Right on ’cue
Fans line up to learn the recipes, ingredients, time, and techniques these winning chefs use to make everything from brisket to pulled pork to smoked shrimp taste exceptionally good
It took about 12 years, lots of hard work, and a healthy sense of youthful invincibility — seasoned with a dash of arrogance — for Andy Husbands and Chris Hart to win 30 Kansas City Barbecue Society championships, hundreds of barbecue ribbons, and the biggest prize of them all, the Jack Daniel’s World Championship Invitational Barbecue, held every October in Lynchburg, Tenn. And with the help of our IQUE barbecue teammates (our name is I que, as in “I barbecue”), we had more fun than we might even be able to remember. Now we’re ready to share the secrets that got us here. Well, most of them. Some things that happen in Kansas City stay in Kansas City.
Andy owns Tremont 647, which he opened in 1996 with Chris, who is now a software designer and professional barbecue competitor. The South End restaurant specializes in American food with global influences, or what Andy calls “food from here with flavors from there.”
When we started competing, we were part of a relatively small, devout bunch who loved nothing more than spending a few days hanging with friends, drinking bourbon and beer, playing late-night poker, cooking over live fire, and trying to prove that we did all of this better than everyone else. We still love all those things, but a lot has changed. That devout bunch is not so small anymore. Barbecue competitions have become one of the fastest growing sports in the country. The American Royal in Kansas City (Mo.) routinely draws more than 500 teams, and barbecue organizations are multiplying. We see this as a reflection not only of how many people appreciate great barbecue, but also of how many people appreciate great food.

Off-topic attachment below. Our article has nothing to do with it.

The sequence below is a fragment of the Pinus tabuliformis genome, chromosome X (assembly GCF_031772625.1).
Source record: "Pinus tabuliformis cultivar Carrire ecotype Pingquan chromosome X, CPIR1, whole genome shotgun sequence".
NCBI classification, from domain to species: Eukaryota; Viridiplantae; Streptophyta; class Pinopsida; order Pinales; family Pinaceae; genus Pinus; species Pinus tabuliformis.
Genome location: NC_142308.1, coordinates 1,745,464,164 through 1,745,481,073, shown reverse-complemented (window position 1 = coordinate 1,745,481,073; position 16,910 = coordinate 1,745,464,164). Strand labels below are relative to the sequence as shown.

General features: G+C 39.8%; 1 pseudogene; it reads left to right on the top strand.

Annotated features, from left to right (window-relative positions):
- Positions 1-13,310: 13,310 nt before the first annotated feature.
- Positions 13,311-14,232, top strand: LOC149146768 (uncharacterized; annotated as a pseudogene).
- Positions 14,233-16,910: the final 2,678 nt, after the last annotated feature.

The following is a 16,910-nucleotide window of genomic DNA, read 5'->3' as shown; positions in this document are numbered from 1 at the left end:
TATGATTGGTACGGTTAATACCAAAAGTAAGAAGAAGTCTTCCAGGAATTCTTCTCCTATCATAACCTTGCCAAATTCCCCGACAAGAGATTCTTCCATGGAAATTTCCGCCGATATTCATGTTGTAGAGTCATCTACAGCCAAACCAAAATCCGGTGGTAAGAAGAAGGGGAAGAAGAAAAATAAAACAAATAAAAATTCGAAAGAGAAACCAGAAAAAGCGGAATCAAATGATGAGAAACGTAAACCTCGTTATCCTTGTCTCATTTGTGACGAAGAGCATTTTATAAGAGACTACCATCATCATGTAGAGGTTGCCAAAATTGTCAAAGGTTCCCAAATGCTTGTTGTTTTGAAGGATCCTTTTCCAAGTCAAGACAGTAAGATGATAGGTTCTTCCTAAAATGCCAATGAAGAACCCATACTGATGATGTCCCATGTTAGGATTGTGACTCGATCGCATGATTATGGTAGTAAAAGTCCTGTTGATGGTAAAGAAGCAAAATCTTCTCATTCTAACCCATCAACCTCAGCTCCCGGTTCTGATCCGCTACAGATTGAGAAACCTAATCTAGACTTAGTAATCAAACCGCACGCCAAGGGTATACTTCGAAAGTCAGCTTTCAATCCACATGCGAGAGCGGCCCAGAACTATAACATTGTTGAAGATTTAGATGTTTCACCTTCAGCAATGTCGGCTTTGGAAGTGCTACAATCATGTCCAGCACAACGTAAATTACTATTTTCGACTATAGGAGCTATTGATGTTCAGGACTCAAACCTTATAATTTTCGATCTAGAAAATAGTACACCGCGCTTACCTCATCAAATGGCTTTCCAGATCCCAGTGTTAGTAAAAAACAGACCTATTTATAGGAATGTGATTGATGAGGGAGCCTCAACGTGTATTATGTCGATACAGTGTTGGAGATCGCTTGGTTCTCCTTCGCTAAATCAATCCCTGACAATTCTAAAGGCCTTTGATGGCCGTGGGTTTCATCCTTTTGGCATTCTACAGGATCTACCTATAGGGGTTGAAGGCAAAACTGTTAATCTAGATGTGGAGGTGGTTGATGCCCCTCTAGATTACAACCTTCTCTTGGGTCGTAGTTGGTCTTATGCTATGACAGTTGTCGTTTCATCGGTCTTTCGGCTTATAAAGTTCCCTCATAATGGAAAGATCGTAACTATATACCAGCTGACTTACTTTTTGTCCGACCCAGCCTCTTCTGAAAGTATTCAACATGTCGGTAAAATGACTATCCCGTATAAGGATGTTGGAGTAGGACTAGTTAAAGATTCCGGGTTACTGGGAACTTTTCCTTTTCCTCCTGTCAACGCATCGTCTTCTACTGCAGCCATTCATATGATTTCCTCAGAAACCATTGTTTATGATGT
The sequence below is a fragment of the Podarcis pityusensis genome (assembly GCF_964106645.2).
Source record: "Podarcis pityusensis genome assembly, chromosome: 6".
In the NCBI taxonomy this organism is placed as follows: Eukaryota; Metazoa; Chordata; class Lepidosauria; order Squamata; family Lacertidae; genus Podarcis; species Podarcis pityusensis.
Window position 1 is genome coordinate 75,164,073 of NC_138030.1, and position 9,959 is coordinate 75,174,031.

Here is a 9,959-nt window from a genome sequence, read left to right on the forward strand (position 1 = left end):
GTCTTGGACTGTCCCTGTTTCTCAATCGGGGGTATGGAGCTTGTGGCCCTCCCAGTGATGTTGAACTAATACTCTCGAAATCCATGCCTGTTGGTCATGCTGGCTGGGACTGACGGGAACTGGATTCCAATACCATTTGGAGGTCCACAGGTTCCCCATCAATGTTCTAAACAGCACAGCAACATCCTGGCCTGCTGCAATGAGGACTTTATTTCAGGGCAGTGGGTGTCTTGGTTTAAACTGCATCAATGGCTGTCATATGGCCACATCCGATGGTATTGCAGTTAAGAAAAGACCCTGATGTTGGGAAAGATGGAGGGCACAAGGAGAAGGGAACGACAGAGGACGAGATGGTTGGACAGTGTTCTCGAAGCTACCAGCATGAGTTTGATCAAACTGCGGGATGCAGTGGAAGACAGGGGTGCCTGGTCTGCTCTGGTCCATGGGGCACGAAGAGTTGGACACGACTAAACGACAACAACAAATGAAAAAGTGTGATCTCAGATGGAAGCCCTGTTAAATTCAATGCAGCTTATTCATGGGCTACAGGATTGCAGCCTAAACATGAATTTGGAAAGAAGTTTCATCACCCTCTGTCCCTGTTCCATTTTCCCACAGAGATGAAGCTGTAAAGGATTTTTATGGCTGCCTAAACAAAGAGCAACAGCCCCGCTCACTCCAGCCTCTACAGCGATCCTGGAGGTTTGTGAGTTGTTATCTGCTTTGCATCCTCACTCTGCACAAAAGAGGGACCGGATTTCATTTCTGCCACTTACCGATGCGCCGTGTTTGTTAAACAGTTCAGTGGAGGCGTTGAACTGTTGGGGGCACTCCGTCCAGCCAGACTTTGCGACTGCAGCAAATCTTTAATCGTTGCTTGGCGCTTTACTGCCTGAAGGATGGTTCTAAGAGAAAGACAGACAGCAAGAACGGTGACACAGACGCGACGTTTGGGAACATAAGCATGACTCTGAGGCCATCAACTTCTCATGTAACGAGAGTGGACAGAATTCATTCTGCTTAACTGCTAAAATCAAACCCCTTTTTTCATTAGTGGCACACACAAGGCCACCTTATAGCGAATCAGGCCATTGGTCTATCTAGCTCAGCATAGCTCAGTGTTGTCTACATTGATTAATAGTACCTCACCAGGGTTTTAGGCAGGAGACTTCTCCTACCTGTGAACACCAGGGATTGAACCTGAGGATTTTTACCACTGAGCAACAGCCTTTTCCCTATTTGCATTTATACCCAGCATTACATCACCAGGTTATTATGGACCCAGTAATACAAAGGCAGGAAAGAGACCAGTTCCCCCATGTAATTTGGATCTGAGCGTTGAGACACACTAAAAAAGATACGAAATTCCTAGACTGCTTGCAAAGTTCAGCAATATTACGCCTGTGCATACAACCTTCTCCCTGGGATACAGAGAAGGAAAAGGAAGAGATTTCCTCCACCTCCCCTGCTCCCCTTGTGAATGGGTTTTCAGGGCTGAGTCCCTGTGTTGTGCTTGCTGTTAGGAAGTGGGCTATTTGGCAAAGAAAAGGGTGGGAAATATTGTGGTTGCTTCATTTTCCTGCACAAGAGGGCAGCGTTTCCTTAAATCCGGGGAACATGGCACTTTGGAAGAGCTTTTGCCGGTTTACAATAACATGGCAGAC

They are now seeking out the best ingredients, whether it’s American Wagyu from Idaho or heirloom New Mexican chilies. Barbecue enthusiasts travel miles for that perfect rib or pulled pork sandwich or barbecued bologna they read about online, where they trade recipes and tips. And they spend hours, sometimes days, making that ultimate dish.
Some might call this extreme cooking. For us, it’s what we do. Our reward is that buzz you get when you push yourself to the edge. Sometimes that means standing in the middle of a NASCAR racetrack in Dover, Del., at midnight with a tornado barreling down, watching it blow by as you tend brisket and pork butts. Sometimes it means waking up every hour through a Saturday night to make sure your fire doesn’t go out because you’re having guests the next day. Always it leads to food that’s not just really, really tasty, but wicked good.
We don’t want to scare anybody off, but most of our recipes are not the kind that can be whipped up in an hour or so. We decided to assume our readers’ top priority isn’t that the food be easy, but that they want to be challenged, to do whatever it takes to make championship-level barbecue, even if they aren’t necessarily planning to compete.
For enthusiasts, food geeks, tailgaters, and anybody else who is willing to put in a little effort and then really impress friends and family, our book offers the mechanics. You might have to search for some ingredients you don’t encounter every day (oxtail, ghost chilies) and you’ll have to tend the fire diligently, but you’ll get the best ribs you will ever experience. Or you might tackle 25 steps to get to barbecued chicken; make your own sauces and rubs; smoke very large shrimp with a crabmeat stuffing or butt for pulled pork.
But trust us, it’s worth it.
Excerpted from “Wicked Good Barbecue: Fearless Recipes From Two Damn Yankees Who Won the Biggest, Baddest BBQ Competition in the World,” by Andy Husbands and Chris Hart with Andrea Pyenson, reprinted with permission of Fair Winds Press.